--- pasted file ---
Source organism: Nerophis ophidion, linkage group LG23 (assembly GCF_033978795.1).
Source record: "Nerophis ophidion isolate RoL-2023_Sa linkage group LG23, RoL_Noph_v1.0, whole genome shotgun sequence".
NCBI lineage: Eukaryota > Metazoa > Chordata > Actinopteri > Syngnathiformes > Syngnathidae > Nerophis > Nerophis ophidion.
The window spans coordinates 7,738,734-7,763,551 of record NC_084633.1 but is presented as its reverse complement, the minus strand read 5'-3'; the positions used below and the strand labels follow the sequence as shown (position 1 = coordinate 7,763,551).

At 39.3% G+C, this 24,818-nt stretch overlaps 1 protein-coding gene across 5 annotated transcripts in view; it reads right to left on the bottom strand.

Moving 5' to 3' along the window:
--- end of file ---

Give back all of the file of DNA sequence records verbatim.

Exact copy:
Source organism: Nerophis ophidion, linkage group LG23 (assembly GCF_033978795.1).
Source record: "Nerophis ophidion isolate RoL-2023_Sa linkage group LG23, RoL_Noph_v1.0, whole genome shotgun sequence".
NCBI lineage: Eukaryota > Metazoa > Chordata > Actinopteri > Syngnathiformes > Syngnathidae > Nerophis > Nerophis ophidion.
The window spans coordinates 7,738,734-7,763,551 of record NC_084633.1 but is presented as its reverse complement, the minus strand read 5'-3'; the positions used below and the strand labels follow the sequence as shown (position 1 = coordinate 7,763,551).

At 39.3% G+C, this 24,818-nt stretch overlaps 1 protein-coding gene across 5 annotated transcripts in view; it reads right to left on the bottom strand.

Moving 5' to 3' along the window: